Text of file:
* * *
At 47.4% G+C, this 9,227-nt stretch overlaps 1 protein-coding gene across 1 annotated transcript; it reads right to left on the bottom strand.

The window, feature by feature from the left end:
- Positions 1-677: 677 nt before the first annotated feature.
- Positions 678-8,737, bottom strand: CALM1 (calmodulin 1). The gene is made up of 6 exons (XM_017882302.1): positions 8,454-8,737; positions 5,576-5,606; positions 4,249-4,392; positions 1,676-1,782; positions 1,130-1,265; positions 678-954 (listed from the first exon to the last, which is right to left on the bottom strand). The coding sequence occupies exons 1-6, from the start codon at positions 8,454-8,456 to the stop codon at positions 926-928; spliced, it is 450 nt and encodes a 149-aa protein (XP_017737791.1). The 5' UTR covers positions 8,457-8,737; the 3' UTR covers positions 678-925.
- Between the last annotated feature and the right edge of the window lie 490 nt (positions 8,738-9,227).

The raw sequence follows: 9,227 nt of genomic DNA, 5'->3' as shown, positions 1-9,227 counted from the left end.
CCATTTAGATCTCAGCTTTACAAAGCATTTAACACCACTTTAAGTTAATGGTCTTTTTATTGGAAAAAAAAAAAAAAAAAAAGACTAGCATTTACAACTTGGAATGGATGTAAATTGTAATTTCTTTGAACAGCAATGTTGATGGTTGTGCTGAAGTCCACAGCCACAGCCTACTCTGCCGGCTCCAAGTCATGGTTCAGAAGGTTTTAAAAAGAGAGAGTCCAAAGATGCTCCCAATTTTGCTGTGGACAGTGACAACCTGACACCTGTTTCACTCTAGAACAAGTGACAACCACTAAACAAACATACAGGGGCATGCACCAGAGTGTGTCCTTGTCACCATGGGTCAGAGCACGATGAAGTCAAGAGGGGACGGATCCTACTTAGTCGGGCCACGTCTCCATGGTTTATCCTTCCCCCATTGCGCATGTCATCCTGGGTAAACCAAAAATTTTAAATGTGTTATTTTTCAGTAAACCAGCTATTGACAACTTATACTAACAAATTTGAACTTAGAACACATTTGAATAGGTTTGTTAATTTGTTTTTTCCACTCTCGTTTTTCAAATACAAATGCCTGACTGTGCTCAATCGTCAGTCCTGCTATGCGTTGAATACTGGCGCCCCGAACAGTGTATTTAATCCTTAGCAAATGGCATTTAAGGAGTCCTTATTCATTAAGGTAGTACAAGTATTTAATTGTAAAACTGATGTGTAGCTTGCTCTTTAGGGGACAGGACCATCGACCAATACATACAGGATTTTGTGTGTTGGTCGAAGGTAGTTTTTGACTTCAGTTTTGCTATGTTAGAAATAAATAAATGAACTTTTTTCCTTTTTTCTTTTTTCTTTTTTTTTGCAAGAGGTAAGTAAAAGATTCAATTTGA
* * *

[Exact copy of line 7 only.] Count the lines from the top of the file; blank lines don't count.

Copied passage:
CCATTTAGATCTCAGCTTTACAAAGCATTTAACACCACTTTAAGTTAATGGTCTTTTTATTGGAAAAAAAAAAAAAAAAAAAGACTAGCATTTACAACTTGGAATGGATGTAAATTGTAATTTCTTTGAACAGCAATGTTGATGGTTGTGCTGAAGTCCACAGCCACAGCCTACTCTGCCGGCTCCAAGTCATGGTTCAGAAGGTTTTAAAAAGAGAGAGTCCAAAGATGCTCCCAATTTTGCTGTGGACAGTGACAACCTGACACCTGTTTCACTCTAGAACAAGTGACAACCACTAAACAAACATACAGGGGCATGCACCAGAGTGTGTCCTTGTCACCATGGGTCAGAGCACGATGAAGTCAAGAGGGGACGGATCCTACTTAGTCGGGCCACGTCTCCATGGTTTATCCTTCCCCCATTGCGCATGTCATCCTGGGTAAACCAAAAATTTTAAATGTGTTATTTTTCAGTAAACCAGCTATTGACAACTTATACTAACAAATTTGAACTTAGAACACATTTGAATAGGTTTGTTAATTTGTTTTTTCCACTCTCGTTTTTCAAATACAAATGCCTGACTGTGCTCAATCGTCAGTCCTGCTATGCGTTGAATACTGGCGCCCCGAACAGTGTATTTAATCCTTAGCAAATGGCATTTAAGGAGTCCTTATTCATTAAGGTAGTACAAGTATTTAATTGTAAAACTGATGTGTAGCTTGCTCTTTAGGGGACAGGACCATCGACCAATACATACAGGATTTTGTGTGTTGGTCGAAGGTAGTTTTTGACTTCAGTTTTGCTATGTTAGAAATAAATAAATGAACTTTTTTCCTTTTTTCTTTTTTCTTTTTTTTTGCAAGAGGTAAGTAAAAGATTCAATTTGA